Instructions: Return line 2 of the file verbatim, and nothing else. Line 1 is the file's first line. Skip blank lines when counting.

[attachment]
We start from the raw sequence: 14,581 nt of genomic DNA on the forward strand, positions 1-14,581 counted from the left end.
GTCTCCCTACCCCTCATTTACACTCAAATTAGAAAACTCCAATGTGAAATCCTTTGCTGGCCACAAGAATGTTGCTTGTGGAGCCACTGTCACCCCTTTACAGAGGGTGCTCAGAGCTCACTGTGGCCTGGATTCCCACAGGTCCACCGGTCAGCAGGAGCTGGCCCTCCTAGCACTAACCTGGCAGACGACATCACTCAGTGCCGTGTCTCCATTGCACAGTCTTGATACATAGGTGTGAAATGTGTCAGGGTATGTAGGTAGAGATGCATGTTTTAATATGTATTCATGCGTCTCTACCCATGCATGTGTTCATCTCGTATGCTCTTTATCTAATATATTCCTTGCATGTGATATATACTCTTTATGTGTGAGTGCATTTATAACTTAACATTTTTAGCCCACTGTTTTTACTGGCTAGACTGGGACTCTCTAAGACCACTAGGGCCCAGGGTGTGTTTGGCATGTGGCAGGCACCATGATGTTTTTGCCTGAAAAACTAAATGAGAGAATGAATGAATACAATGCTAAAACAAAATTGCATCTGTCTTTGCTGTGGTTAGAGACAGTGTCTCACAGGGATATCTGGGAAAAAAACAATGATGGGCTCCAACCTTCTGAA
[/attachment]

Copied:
GTCTCCCTACCCCTCATTTACACTCAAATTAGAAAACTCCAATGTGAAATCCTTTGCTGGCCACAAGAATGTTGCTTGTGGAGCCACTGTCACCCCTTTACAGAGGGTGCTCAGAGCTCACTGTGGCCTGGATTCCCACAGGTCCACCGGTCAGCAGGAGCTGGCCCTCCTAGCACTAACCTGGCAGACGACATCACTCAGTGCCGTGTCTCCATTGCACAGTCTTGATACATAGGTGTGAAATGTGTCAGGGTATGTAGGTAGAGATGCATGTTTTAATATGTATTCATGCGTCTCTACCCATGCATGTGTTCATCTCGTATGCTCTTTATCTAATATATTCCTTGCATGTGATATATACTCTTTATGTGTGAGTGCATTTATAACTTAACATTTTTAGCCCACTGTTTTTACTGGCTAGACTGGGACTCTCTAAGACCACTAGGGCCCAGGGTGTGTTTGGCATGTGGCAGGCACCATGATGTTTTTGCCTGAAAAACTAAATGAGAGAATGAATGAATACAATGCTAAAACAAAATTGCATCTGTCTTTGCTGTGGTTAGAGACAGTGTCTCACAGGGATATCTGGGAAAAAAACAATGATGGGCTCCAACCTTCTGAA